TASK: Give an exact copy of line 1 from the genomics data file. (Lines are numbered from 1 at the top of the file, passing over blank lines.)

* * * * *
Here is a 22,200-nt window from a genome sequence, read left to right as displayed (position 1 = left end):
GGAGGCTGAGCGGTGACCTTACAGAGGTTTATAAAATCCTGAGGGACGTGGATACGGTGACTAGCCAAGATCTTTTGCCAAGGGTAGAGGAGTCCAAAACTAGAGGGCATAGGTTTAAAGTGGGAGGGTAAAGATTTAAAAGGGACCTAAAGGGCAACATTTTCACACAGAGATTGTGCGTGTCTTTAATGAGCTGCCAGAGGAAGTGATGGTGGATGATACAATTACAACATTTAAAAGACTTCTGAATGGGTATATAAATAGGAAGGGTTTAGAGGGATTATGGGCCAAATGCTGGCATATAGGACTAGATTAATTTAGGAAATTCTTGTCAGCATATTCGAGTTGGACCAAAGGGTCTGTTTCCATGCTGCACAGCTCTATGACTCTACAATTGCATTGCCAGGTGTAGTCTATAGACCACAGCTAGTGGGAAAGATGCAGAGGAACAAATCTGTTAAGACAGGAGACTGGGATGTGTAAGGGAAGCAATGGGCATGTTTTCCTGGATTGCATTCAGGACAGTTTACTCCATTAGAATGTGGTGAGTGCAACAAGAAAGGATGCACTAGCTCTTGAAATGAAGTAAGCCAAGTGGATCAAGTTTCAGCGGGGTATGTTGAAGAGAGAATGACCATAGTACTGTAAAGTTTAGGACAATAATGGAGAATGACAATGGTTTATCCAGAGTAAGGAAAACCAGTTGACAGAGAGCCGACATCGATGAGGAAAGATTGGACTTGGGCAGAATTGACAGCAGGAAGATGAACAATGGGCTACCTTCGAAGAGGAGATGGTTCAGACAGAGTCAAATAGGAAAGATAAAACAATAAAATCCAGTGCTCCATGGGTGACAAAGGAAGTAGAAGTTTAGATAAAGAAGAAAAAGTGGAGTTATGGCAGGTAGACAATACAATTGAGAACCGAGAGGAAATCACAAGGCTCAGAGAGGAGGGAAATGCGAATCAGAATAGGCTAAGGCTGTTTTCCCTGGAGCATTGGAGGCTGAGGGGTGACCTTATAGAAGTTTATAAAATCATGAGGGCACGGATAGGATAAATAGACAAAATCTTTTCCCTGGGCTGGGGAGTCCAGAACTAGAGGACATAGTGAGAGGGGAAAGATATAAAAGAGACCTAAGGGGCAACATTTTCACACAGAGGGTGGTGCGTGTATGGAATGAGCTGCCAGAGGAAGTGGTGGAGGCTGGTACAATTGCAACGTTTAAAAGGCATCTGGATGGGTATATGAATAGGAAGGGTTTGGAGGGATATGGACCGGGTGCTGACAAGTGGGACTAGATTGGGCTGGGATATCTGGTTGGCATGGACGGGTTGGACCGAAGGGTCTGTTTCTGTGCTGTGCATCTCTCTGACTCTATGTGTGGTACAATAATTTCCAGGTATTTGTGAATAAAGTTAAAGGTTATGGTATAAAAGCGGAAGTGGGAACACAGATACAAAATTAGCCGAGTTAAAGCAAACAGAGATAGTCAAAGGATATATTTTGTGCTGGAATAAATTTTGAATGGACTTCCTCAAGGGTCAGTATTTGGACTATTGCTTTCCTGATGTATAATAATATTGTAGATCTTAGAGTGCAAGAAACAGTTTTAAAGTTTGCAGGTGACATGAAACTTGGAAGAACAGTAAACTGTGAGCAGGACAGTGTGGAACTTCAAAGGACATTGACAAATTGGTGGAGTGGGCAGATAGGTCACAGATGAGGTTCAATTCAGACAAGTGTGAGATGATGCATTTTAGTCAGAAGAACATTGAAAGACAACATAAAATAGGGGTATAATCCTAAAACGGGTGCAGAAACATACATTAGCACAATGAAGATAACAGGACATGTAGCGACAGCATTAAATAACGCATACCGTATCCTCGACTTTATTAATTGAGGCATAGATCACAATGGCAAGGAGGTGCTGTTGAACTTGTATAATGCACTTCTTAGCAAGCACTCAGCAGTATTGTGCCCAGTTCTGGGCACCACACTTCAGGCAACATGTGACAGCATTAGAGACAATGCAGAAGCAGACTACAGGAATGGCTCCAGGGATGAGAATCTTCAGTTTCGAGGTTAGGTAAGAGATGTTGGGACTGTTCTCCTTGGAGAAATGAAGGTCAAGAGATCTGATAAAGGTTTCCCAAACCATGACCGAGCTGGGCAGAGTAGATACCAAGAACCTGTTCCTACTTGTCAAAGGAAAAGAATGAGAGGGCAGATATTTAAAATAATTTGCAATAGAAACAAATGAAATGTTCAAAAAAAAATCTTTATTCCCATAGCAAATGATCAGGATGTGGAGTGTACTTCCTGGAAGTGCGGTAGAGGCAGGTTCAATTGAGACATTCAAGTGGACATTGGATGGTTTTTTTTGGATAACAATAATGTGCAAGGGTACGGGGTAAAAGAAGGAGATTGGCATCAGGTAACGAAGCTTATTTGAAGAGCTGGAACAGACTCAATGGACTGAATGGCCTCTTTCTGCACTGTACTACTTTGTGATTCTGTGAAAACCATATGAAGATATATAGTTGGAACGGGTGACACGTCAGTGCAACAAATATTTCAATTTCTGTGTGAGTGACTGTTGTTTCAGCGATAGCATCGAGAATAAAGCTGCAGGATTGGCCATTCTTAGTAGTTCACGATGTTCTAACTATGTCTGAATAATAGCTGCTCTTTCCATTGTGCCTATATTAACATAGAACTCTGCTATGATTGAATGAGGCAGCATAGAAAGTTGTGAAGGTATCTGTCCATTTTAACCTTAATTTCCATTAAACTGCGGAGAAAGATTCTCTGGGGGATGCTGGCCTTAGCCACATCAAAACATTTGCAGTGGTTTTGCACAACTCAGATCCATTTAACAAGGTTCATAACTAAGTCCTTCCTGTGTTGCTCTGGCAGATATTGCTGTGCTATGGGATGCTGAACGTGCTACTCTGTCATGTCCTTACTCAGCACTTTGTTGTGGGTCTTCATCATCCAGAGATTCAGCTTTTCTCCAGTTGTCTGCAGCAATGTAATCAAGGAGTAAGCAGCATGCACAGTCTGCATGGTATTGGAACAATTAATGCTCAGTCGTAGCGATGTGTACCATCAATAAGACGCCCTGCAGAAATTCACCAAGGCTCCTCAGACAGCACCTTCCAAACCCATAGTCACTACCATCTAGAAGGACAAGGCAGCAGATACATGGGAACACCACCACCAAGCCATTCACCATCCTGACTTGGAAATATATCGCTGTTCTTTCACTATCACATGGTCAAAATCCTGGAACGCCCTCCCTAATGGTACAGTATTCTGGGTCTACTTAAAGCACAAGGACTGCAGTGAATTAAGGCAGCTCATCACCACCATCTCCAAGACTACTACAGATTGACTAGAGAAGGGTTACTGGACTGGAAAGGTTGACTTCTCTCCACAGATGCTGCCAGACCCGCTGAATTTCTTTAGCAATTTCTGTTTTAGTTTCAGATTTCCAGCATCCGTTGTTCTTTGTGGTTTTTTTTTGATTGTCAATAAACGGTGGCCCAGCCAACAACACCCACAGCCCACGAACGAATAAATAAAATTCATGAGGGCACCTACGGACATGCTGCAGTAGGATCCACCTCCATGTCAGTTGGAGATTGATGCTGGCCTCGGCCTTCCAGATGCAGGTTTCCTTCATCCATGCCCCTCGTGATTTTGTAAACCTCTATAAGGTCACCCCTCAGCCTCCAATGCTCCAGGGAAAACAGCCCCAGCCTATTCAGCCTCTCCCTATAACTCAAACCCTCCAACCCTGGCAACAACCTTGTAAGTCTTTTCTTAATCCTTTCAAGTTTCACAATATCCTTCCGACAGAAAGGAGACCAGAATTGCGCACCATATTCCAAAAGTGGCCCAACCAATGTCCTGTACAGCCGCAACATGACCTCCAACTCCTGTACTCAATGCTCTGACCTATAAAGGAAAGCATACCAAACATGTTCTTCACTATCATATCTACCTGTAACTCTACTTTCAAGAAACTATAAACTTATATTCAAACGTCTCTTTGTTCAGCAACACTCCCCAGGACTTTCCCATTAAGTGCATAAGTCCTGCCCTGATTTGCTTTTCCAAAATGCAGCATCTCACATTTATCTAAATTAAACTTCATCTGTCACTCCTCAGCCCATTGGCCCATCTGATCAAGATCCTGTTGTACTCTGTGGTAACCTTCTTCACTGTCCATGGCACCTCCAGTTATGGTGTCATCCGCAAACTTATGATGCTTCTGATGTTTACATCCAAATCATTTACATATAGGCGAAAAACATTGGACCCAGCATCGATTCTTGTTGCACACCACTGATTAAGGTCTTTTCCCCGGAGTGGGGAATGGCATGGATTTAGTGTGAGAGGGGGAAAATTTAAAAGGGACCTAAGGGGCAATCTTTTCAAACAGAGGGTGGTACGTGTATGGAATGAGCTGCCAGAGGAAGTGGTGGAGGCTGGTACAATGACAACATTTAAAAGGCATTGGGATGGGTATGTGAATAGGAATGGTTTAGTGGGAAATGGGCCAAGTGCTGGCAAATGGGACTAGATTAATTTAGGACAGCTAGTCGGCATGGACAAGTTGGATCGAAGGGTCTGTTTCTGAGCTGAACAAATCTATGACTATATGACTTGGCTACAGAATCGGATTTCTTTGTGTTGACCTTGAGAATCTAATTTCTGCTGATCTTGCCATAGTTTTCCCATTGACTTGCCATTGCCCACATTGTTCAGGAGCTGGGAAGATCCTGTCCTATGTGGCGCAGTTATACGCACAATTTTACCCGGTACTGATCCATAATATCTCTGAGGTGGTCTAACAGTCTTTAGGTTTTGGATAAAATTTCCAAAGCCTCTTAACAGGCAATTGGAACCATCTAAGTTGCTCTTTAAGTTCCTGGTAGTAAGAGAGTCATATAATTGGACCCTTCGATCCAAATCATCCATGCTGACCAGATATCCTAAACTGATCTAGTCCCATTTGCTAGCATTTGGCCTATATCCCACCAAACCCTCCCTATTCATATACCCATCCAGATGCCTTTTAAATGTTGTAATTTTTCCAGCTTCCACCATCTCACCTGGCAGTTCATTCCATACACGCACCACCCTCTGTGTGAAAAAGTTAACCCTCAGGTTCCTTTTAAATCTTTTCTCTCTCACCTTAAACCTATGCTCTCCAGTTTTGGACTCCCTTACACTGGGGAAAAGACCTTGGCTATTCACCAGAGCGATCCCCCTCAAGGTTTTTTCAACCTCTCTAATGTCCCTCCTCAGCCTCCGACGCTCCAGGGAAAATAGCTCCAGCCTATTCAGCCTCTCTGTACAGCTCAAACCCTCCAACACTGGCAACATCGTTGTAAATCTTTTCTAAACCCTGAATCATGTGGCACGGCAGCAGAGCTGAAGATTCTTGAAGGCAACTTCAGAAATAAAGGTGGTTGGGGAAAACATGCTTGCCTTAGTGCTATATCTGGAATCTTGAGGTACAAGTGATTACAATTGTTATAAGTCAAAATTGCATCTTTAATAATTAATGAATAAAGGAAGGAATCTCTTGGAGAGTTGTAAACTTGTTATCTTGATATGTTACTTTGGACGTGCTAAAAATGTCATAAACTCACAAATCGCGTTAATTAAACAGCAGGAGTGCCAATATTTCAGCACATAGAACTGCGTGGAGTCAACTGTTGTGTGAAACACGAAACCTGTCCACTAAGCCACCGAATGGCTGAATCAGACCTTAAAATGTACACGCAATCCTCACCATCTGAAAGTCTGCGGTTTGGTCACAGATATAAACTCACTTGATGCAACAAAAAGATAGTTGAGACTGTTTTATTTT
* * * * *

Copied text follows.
Here is a 22,200-nt window from a genome sequence, read left to right as displayed (position 1 = left end):